31 Jul David Von Drehle: Journalist, Boettcher Scholar and Bestselling Author
Twice a week, David Von Drehle does exactly that.
David, a 1979 Boettcher Scholar, is a columnist for The Washington Post who writes about national affairs, politics and mid-American life from his home in the Kansas City area. His recent articles include a reflection on the Apollo 11 mission, an analysis of the emerging meat substitute market and praise for Chief Justice John Roberts’ balancing role on the U.S. Supreme Court.
While David often diagnoses critical issues in American culture, he doesn’t underestimate his unique opportunity to influence problem-solvers through one of the nation’s most widely circulated and influential newspapers.
“I try not to take for granted writing for one of the most influential outlets in the world, seen by many people who are in a position to do something. That space is worth really thinking hard, really learning and exploring the world with an open mind.”
Prior to joining The Washington Post for the second time in 2017, David worked for the Miami Herald, The Washington Post, and TIME magazine, where as editor-in-chief he wrote more than 60 cover stories over the course of a decade. His love for thoughtful writing and journalism, however, began when David started the fall of his senior year at Gateway High School in Aurora.
He was hired as a part-time reporter in sports for The Denver Post, the youngest reporter in the paper’s history. After being the second in his family to win a Boettcher Scholarship, he attended the University of Denver, which then propelled him to study at Oxford under a Marshall Scholarship.
It was at Oxford that David truly appreciated the impact of the Boettcher Scholarship. “I was put in a milieu of students from the most exclusive colleges in the United States and Europe,” he said. “However, my undergraduate education gave me opportunities not as available at elite schools. Because of that I was able to thrive in graduate school.”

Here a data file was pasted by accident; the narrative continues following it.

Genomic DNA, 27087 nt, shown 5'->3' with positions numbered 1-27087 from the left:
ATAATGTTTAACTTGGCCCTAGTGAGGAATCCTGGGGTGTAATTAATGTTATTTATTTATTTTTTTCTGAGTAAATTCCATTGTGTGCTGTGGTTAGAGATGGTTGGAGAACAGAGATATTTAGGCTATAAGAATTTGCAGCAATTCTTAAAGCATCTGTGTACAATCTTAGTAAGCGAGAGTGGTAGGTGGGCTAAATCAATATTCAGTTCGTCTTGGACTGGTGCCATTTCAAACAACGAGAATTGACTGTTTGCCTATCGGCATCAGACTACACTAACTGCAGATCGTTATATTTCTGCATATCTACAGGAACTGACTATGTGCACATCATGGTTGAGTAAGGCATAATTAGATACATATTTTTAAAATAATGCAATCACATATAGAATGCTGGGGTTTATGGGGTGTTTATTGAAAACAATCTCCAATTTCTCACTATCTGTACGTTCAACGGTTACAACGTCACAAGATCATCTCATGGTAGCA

While his career and graduate studies not only prepared David for a career in journalism, it also gave him the inquisitive skillset to be an award-winning history author.
Walking around his New York City neighborhood in the early 2000s, he saw a historical plaque where the Triangle Shirtwaist Factory Fire took place and began to dig into the story. Triangle: The Fire That Changed America was a critical and commercial success when published in 2003. The book opened doors for him to author Rise to Greatness, a detailed biopic of Abraham Lincoln’s presidency in 1862, a project David called “The best thing I’ve done.”
David is currently working on a study of a neighbor in Kansas City who lived to be 109. “I follow the life of a man born in 1905 and analyze the tremendous change he lived through, how to deal with change, be resilient and thrive through such transformation.”
Transformation and change are often painted as threats to American life and politics, and David is concerned by how the digital communications revolution is changing politics, government and foreign policy.
“The technology we carry in our pockets has completely upended how we choose our leaders, how we set the agenda for nations and for policies that affect the world,” he said. However, as a historian-journalist, he is squarely positive and rejects the “doomsday” narrative.
“The older I get, the more big-picture optimistic I am,” he said. “Every generation of Americans has felt the country was going to hell in a handbasket. Only in the nostalgic rearview mirror do we tell the story of progress.”
David believes a critical part of progress is making change on the local level, a mindset he finds more readily in middle America. He volunteers at his kids’ schools, is involved with a workforce readiness initiative for under-resourced high school students and is on a steering committee for economic development in the Kansas City metro area. Additionally, he serves on the board of the Harry S. Truman Presidential Library & Museum in Independence, Missouri.
When asked to share advice with current Boettcher Scholars about where to begin their paths to making progress, David shared some practical advice.
“Show interest in class, attend office hours and get to know your professors. They are willing and eager to give of themselves for you! That’s an experience that you can’t match at the Ivy’s. And it will prepare you for a lifetime of engagement and impact.”